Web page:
Australia, as part of the global community, is ominously poised in a period of significant environmental change caused by warming of the Earth’s atmosphere. Changing sea-levels and variation in national water storage present significant challenges that are at the forefront of Australian consciousness.
This research program realises the first assembly of national geodetic intellect (Australian National University, University of Tasmania, University of New South Wales and Curtin) to tackle these complex problems through the development and extension of space-geodetic observational techniques, and drawing upon recent and significant cash injections into geospatial infrastructure in Australia. It will provide the first-ever comprehensive indication of the contemporary state of changes in sea-level, Antarctic ice cover and broad-scale water storage in the Australian context.
Relevant current and recent peer-reviewed papers are included in each of the research areas below:
We are analysing the impact of changes in the mass balance of the cryosphere (the portions of the Earth’s surface where water is in solid form) on the whole Earth system. Different procedures and software have been developed to model changes in the Earth’s gravity field, centre of mass, rotation and global sea level change based on changes in ice cover. We have shown that the melt of ice-covered areas does not lead to a globally uniform sea level change, but it varies depending on location, which is important when analysing the impact of local, regional and global sea level change (e.g., extents of flooding). GRACE (Gravity Recovery and Climate Experiment) satellite mission data have been analysed and used to assist in both the determination of recent mass changes in the cryosphere and corresponding changes in the Earth’s gravity field and regional sea level.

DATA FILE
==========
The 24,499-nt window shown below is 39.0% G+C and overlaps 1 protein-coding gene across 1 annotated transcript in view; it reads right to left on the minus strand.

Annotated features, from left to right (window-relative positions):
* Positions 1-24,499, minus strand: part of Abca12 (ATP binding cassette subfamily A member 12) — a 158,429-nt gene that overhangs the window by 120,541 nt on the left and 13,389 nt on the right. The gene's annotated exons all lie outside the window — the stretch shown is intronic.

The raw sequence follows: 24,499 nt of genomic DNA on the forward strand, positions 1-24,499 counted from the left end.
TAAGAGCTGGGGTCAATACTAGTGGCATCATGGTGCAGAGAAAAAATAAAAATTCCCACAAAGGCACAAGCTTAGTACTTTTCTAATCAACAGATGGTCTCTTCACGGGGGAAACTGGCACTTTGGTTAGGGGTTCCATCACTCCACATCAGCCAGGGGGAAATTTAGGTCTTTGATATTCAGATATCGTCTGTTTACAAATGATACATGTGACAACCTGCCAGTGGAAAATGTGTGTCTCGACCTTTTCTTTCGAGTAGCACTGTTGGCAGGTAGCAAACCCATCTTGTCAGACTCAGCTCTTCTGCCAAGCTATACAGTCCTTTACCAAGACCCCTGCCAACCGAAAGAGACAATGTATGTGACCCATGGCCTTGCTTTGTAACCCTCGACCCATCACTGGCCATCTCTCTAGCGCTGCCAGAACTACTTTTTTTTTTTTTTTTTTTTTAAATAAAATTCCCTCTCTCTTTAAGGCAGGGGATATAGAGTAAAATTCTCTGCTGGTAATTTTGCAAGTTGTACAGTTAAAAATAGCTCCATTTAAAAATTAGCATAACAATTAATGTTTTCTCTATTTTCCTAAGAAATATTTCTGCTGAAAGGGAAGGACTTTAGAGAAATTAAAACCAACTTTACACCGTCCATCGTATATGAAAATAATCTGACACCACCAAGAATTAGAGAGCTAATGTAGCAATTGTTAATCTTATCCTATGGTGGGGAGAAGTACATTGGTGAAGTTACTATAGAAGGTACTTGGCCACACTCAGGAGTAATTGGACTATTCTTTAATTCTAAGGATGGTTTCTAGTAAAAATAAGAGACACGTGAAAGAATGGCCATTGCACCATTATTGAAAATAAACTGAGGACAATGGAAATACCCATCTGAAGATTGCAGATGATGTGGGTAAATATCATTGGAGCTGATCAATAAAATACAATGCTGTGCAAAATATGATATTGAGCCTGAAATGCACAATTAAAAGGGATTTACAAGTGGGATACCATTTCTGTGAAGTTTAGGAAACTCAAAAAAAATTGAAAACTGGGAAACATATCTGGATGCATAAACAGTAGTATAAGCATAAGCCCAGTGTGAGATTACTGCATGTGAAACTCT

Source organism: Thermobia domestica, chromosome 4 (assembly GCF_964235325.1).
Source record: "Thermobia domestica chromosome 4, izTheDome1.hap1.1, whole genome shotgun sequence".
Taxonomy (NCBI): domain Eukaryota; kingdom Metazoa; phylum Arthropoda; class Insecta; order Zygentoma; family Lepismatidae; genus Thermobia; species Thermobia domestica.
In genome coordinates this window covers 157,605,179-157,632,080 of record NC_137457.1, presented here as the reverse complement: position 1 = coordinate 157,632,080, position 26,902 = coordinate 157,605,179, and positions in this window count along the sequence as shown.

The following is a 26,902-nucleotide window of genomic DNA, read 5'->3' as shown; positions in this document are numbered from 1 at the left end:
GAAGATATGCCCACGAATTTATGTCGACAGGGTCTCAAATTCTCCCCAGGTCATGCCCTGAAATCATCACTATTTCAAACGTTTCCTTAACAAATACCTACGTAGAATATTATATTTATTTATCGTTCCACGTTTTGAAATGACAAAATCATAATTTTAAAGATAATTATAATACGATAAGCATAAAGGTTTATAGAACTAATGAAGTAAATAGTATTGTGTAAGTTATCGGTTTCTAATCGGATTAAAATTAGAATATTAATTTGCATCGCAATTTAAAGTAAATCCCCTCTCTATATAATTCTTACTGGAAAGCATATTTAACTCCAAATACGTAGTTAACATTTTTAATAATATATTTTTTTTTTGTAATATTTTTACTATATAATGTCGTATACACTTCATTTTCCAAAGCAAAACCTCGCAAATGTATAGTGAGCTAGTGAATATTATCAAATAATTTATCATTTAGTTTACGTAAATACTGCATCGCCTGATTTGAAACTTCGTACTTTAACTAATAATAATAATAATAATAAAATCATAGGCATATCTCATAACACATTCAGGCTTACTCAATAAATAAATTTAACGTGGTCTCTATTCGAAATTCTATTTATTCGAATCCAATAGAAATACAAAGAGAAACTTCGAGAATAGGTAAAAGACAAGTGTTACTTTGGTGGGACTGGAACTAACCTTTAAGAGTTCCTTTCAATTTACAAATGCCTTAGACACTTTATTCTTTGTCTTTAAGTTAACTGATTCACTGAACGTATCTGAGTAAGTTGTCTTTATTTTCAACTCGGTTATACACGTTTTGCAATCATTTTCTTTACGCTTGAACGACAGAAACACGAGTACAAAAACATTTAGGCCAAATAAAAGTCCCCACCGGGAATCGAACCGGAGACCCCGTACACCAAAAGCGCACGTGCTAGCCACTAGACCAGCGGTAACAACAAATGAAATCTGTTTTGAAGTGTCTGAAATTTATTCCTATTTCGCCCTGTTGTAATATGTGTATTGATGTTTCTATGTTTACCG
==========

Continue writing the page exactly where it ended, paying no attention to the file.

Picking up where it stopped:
- Kuhn, M., W.E. Featherstone, O. Makarynskyy and W. Keller (in press) Deglaciation-induced spatially variable sea level change: a simple-model case study for the Greenland and Antarctic ice sheets, Journal of Ocean and Climate Systems
- Baur, O, M. Kuhn and W.E. Featherstone (2009) GRACE-derived ice-mass variations over Greenland by accounting for leakage effects, Journal of Geophysical Research 114, B06407, doi: 10.1029/2008JB006239.
- Makarynskyy, O., M. Kuhn and W.E. Featherstone (2007) Long-term sea-level projections with two versions of a global climate model of intermediate complexity and the corresponding changes in the Earth’s gravity field, Computers & Geosciences 33(8): 1036-1051, doi: 10.1016/j.cageo.2006.11.003